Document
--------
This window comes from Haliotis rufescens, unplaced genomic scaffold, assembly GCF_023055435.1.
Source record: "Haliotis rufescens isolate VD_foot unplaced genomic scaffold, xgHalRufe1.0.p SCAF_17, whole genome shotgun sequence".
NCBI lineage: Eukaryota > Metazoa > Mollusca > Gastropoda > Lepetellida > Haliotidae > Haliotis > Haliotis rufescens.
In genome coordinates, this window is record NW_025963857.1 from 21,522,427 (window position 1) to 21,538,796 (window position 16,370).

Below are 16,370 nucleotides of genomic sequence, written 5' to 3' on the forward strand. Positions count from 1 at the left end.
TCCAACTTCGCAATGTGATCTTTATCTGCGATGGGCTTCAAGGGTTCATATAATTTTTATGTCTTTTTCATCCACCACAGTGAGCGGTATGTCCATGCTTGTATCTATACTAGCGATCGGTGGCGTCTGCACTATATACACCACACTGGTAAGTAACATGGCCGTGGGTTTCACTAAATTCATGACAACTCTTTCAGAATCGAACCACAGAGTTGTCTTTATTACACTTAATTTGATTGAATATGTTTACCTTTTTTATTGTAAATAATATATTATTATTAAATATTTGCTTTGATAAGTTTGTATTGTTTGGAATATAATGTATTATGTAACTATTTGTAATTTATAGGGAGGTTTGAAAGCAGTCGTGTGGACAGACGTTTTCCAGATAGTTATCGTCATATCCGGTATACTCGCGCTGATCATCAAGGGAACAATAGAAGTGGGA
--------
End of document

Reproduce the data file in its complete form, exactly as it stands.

This window comes from Haliotis rufescens, unplaced genomic scaffold, assembly GCF_023055435.1.
Source record: "Haliotis rufescens isolate VD_foot unplaced genomic scaffold, xgHalRufe1.0.p SCAF_17, whole genome shotgun sequence".
NCBI lineage: Eukaryota > Metazoa > Mollusca > Gastropoda > Lepetellida > Haliotidae > Haliotis > Haliotis rufescens.
In genome coordinates, this window is record NW_025963857.1 from 21,522,427 (window position 1) to 21,538,796 (window position 16,370).

Below are 16,370 nucleotides of genomic sequence, written 5' to 3' on the forward strand. Positions count from 1 at the left end.
TCCAACTTCGCAATGTGATCTTTATCTGCGATGGGCTTCAAGGGTTCATATAATTTTTATGTCTTTTTCATCCACCACAGTGAGCGGTATGTCCATGCTTGTATCTATACTAGCGATCGGTGGCGTCTGCACTATATACACCACACTGGTAAGTAACATGGCCGTGGGTTTCACTAAATTCATGACAACTCTTTCAGAATCGAACCACAGAGTTGTCTTTATTACACTTAATTTGATTGAATATGTTTACCTTTTTTATTGTAAATAATATATTATTATTAAATATTTGCTTTGATAAGTTTGTATTGTTTGGAATATAATGTATTATGTAACTATTTGTAATTTATAGGGAGGTTTGAAAGCAGTCGTGTGGACAGACGTTTTCCAGATAGTTATCGTCATATCCGGTATACTCGCGCTGATCATCAAGGGAACAATAGAAGTGGGA